Above this group of figures, thick ropes hang down from a branch. The scene triggers unease and carries a violent subtext, as it recalls the ‘lynching murders’ of African Americans: a public form of murder practised in the US between the 1890s and the 1950s and extensively documented in photographs and distributed as picture postcards until the 1920s. The racist image regime served as an element of social control and oppression both under colonialism and in US society.

These problematic photographic archives feed into contemporary image technologies, perpetuating the patterns of historical power structures and their violent image regimes in the present. Thus, while the synthetic image remains ambivalent in its pictorial plot, upon close inspection it nevertheless seems to combine patterns of different types of images from colonial contexts as well as the history of slavery and racial violence in the United States. On the part of the technology companies, there is only limited transparency with regard to the image databases used to train the image technologies. For example, the LAION-5B training dataset, a library of 5.85 billion images used for Stable Diffusion and Google Images, could not be examined for this project to assess observed patterns. Thus, the interpretation outlined here remains a hypothesis to be explored in further research.


Let us return to the collection database in Winterthur. In museum databases that are not described in more detail by tags and linked on the basis of content and motif, the meaning of artists’ names and original picture titles and descriptive titles takes on new relevance. Today, access to unknown artists and vernacular photography is often dependent on terms and locations found in their image titles. This ineffective searchability of digitised collections, with only rudimentary work information fed into the database, stands in opposition to the potential ‘democracy’ of search. This is because, in theory, digital search promises to break down the hierarchies that structure the visibility of museum collections according to the principles of familiarity, economic value, etc. Practically, however, very few museum collections are extensively tagged and entered into databases with a range of information.

If we acknowledge the role of searchability in working with photographic data and digitised collections and archives, then the relevance of the breadth and diversity of information that museums link to photographic data becomes evident. Let us, therefore, imagine the collection of Fotomuseum Winterthur as a potentiality of photographic search activities, since these are currently only searchable to a limited extent: by name, title, series title, year, location and technique. Let us now contrast this state with a future networked breadth of information, in which images from the most diverse contexts can be linked by tags that are also based on implicit connections. A notional example: historical photographs of Swiss textile factories in Winterthur would be related by tags such as #textile industry or #cotton to photographs of cotton plantations in the southern states of the US based on the cost of the unpaid labor of enslaved people. Switzerland’s industry also played a role in the transatlantic slave trade triangle that connected West Africa, the Americas and Europe. Thus, even the connection to the island nation of Grenada, home to Audre Lorde’s family and for a time the most important French colonial naval base in the Caribbean, would be a distant reference point in the digital cartography of an interconnective Swiss industrial and photographic history.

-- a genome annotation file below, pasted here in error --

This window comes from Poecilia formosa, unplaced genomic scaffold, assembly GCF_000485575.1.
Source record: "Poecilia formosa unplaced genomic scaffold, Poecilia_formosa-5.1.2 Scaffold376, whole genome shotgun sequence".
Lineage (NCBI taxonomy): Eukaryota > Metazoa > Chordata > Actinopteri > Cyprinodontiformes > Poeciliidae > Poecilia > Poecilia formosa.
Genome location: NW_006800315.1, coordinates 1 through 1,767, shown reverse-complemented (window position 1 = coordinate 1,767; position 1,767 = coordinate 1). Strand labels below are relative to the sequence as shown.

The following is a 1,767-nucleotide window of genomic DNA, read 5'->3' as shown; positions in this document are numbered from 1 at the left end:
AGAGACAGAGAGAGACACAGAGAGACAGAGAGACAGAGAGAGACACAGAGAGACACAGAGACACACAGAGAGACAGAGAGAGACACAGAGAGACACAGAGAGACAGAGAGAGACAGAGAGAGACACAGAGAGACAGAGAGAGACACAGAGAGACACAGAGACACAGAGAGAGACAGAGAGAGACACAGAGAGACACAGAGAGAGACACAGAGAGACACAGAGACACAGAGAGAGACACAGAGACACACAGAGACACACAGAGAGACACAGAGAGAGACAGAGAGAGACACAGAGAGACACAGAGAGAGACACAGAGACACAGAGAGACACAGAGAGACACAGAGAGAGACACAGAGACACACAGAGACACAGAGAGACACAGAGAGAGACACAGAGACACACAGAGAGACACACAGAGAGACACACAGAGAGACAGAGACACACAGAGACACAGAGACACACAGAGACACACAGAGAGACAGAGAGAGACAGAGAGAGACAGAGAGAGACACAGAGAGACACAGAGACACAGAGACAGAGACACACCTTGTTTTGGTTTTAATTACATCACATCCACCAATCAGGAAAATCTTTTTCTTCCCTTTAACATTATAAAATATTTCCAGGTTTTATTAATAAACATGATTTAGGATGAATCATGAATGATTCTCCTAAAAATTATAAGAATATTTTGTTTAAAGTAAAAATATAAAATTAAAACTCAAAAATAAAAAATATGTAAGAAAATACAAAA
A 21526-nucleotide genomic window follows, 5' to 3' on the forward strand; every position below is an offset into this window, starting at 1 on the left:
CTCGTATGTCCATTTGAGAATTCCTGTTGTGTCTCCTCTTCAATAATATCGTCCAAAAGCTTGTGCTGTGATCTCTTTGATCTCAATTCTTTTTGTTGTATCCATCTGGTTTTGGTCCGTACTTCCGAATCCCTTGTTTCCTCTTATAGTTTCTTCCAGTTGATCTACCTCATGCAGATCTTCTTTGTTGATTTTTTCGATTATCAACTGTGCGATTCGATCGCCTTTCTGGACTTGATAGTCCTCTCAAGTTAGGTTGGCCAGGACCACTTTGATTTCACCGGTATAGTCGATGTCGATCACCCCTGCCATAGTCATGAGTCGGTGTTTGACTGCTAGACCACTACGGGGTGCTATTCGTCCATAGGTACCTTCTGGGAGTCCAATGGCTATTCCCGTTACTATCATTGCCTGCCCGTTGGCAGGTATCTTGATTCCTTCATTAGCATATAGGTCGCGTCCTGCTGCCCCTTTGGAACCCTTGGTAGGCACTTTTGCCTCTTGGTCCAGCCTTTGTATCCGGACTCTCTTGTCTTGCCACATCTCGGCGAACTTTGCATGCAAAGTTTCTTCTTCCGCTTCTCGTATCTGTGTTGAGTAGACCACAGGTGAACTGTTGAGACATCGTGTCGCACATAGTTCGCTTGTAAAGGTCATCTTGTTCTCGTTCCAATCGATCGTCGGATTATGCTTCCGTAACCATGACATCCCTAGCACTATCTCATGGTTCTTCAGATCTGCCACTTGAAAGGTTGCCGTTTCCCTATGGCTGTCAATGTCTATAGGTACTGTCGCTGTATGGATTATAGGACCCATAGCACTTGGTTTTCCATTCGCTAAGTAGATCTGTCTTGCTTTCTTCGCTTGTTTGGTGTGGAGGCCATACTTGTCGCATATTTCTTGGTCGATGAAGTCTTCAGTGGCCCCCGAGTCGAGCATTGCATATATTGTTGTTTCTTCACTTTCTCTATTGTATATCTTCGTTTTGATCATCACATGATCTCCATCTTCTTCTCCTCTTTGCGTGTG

How can such a pluralisation and diversification of ways of dealing with databases be achieved? A revision of the collection database that understands tagging as part of a reflective and critical practice that influences the visibility and contexts of the collection would be conceivable. For example, it would be interesting to invite people interested in photography from different social contexts to participate in tagging the collection to assign tags from diverse perspectives and make connections that may be outside the perceptual modes of the institution itself.


Recognising a fundamental link between the photographic dispositif and the searchability of digital and digitised images both in museum databases and online using search algorithms and search engines, ‘Poetics of Search’ opens up the testing of new search avenues as a tool of curatorial methodology. Activating the search text as a voice was implemented through the use of poetic texts that brought under-represented perspectives into dialogue with the collection. The project is intended as a case study to test the extent to which digital search can be understood as a reflective practice of curatorial work, allowing new methodologies to be developed. Keep Searching!


[1] David Joselit, ‘What to Do with Pictures’, OKTOBER 138 (2011), 81–94.

[2] Hal Foster, ‘Ein archivarischer Impuls’, OKTOBER 110 (2004), 3–22.

[3] Byung-Chul Han, ‘Windowing und Monaden’, in Hyperkulturalität: Kultur und Globalisierung (Berlin: Merve Verlag, 2005), 48–50, here: 49.

[4] Ibid.

[5] Ibid., 48.

[6] Annet Dekker and Gaia Tedone, ‘Networked Co-curation: An Exploration of the Socio-Technical Specificities of Online Curation’, Arts 8, no. 3, 86 (2019), 1–14.

[7] Ibid., 11.

[8] Joselit, ‘What to Do with Pictures’.

[9] Dominik LaCapra, Writing History, Writing Trauma (Baltimore, MD: Johns Hopkins University Press, 2001), 57.

[10] Deborah Willis-Thomas, Black Photographers, 1840–1940: An Illustrated Bio-Bibliography (New York: Garland, 1985) and Deborah Willis-Thomas, An Illustrated Bio-Bibliography of Black Photographers, 1940–1988 (New York: Garland, 1989).